The infrastructure industry is under pressure to do more with less. There is huge competition for skills, an expectation of higher standards in delivery, growing sustainability objectives and increased levels of offsite construction.
Every major capital or asset programme provides another opportunity for the owner, operator and supply chain to improve delivery or operational performance, and ultimately enhance productivity and efficiency to benefit customers and society as well as shareholders.
Continual transformation, urbanisation, technological advancements and globalised market drivers, mean that as an industry, we have to do more, and fast.
The horizon looks bright for construction and infrastructure with global annual spend doubling and US$90trillion planned to be invested over the next decade. So how, as an industry, do we contribute to enhancing performance of major programmes that seamlessly flow into operation?
We pleased to present the emerging findings of global research which explores the challenges in delivering major infrastructure programmes, why they fail and how to enhance performance and ultimately deliver successful programmes.
On average, respondents have been involved in seven major infrastructure projects over the last five years, with the projects they’ve been involved in totalling a sum of USD$1.6 trillion.
Please note that the standard convention for rounding has been applied and consequently some totals may not add up to 100 percent.
We invite senior infrastructure stakeholders to join us in a year-long debate and explore how, as an industry, we can better connect, broaden our strategy, improve set-up and maximise delivery.
48% of respondents believe insufficient time was spent in the planning stages. That number rises to 71% of respondents in the UK.
41% of respondents believe programmes fail due to poor governance set up or incorrect client structure.
31% of respondent point at lack of clarity on accountability and decision making processes.
46% of respondents point to late decisions.
40% of respondents point to short-term thinking.
36% of respondents point to lack of appropriate experience in senior leadership roles.
60% of respondents believe technology usage has the potential to enhance peformance.
48% of respondents consider the use of technology as an opportunity to gain competitive advantage.
42% of respondents said incompatible systems were seen as the main technology reason why major programmes may fail to perform. This rises to 69% in the Middle East and North Africa.
40% of respondents claim collaborative and management technology will most improve the delivery of major infrastructure projects.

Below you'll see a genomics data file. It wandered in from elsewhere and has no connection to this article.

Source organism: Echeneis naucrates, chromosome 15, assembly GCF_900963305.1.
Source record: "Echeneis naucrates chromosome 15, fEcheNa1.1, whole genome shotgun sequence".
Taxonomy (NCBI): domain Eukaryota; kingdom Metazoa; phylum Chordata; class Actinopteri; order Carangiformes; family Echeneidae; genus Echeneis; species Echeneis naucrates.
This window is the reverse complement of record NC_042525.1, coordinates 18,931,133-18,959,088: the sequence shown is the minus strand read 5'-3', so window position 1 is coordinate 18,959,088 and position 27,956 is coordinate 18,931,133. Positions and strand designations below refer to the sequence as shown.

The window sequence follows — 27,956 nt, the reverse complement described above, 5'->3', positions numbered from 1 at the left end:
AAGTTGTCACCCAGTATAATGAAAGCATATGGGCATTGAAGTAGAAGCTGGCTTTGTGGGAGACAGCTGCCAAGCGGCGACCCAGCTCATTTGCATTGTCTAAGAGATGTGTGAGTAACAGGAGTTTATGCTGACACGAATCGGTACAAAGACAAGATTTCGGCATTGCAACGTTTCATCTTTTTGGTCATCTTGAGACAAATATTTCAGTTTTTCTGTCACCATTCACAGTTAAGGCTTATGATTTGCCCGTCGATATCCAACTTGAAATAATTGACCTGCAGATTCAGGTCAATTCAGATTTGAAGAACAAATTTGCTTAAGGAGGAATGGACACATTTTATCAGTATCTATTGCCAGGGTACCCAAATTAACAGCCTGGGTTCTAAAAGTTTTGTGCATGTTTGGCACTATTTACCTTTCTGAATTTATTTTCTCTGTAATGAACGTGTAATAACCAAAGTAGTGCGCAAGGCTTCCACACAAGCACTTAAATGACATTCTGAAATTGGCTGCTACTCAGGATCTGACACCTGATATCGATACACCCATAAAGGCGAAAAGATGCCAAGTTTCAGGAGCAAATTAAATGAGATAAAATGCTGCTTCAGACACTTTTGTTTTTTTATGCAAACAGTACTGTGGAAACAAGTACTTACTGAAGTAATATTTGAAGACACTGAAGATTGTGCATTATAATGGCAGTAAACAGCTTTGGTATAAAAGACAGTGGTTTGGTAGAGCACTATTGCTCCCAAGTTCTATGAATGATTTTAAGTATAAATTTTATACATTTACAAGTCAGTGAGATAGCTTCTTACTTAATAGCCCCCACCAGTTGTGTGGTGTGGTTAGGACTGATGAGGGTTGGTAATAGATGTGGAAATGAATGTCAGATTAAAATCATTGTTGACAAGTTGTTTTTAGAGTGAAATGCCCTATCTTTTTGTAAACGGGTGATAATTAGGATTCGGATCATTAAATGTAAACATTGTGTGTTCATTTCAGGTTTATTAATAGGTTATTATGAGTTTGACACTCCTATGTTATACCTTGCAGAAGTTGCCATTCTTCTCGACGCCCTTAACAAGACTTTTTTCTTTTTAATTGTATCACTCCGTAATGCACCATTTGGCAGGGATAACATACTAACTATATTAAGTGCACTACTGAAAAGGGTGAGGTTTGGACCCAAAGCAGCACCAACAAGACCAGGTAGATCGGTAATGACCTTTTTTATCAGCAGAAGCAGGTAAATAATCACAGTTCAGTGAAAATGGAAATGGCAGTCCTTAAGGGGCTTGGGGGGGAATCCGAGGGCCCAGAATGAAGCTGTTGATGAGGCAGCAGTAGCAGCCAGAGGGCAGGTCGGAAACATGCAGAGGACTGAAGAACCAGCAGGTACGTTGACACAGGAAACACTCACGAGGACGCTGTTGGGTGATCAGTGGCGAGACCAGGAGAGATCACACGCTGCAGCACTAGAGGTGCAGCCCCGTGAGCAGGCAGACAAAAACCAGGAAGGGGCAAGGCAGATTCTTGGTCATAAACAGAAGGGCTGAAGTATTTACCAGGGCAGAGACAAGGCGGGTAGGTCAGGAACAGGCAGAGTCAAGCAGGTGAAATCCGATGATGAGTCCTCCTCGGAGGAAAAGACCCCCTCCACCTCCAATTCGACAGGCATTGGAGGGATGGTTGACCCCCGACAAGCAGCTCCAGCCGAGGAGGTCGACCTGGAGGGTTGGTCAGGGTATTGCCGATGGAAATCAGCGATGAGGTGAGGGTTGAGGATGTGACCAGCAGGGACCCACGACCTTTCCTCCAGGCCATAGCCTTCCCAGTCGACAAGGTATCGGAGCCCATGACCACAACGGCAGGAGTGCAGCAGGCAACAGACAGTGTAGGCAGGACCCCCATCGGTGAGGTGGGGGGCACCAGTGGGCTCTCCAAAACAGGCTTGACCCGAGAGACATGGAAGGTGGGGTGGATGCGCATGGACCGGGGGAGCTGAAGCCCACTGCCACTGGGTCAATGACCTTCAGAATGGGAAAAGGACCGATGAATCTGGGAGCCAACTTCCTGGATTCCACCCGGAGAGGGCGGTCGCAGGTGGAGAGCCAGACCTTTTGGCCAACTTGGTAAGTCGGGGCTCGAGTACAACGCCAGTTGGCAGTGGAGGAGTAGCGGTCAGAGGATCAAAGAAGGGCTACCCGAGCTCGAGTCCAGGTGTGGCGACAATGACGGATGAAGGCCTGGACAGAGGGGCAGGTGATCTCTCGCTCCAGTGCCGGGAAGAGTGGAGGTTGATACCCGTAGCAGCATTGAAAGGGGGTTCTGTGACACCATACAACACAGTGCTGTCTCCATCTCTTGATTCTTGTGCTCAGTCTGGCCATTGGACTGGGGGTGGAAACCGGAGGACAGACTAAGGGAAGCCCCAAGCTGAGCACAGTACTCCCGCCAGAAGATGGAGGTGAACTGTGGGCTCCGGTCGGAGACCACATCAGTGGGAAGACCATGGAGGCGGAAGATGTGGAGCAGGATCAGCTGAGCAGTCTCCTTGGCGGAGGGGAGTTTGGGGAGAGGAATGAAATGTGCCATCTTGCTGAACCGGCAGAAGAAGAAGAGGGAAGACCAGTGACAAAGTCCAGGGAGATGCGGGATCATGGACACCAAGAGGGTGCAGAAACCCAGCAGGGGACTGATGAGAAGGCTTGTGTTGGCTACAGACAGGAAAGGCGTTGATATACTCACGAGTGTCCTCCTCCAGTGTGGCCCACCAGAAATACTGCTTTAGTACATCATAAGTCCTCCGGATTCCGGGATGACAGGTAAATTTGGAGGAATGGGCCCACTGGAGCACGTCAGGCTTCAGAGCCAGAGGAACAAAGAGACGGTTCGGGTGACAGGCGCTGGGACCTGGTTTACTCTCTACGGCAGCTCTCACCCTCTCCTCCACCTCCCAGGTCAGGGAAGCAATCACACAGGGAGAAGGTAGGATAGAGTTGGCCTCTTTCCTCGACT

23% of respondents claim the pace of technological change is difficult to keep up with.
Our analysis identified some common challenges on projects and programmes around the world.
Revealingly, 82 percent of respondents felt that infrastructure planning is struggling to keep up with how society is changing. When it comes to delivering projects, 76 percent agreed that current delivery models are no longer fit for purpose to meet the increasing demand.
But along with highlighting their pressures, we also asked respondents what they consider are measures of success and how they think better performance on programmes could be achieved. Perhaps unsurprisingly, delivering on time and within budget remain the top measures of success for the major infrastructure programmes surveyed - with safety, environmental and quality also rated high.
Despite some commonalities, the research has revealed significant regional differences, reflecting the varying levels of investment and market maturity. When it comes to the construction process, 71 percent in the UK said insufficient time spent at the beginning in planning stages, in contrast to just three percent in the USA. Reflecting on the human factor, ‘late decision making’ is rated particularly high at 77 percent, and short term thinking scored at 66 percent in the Middle East and North Africa.
In terms of enhancing performance, 32 percent believed both ‘new contracting approaches’ and ‘clearer governance structures’ would have the most positive impact on performance.
Better harnessing of data also featured high as a key area to help improve performance and drive efficiencies. Of all the technologies assessed, 40 percent globally and 62 percent of those in the UK believe collaborative and management technology will most improve the delivery of major infrastructure programmes.
Enhancing the performance of infrastructure programmes is critical for the sustained growth of the global sector but also for the economic and social development of our communities. Our research and experience shows that only a truly united approach will transform industry.
Managing Director, Latin America
Director, North America
UK Infrastructure Managing Director
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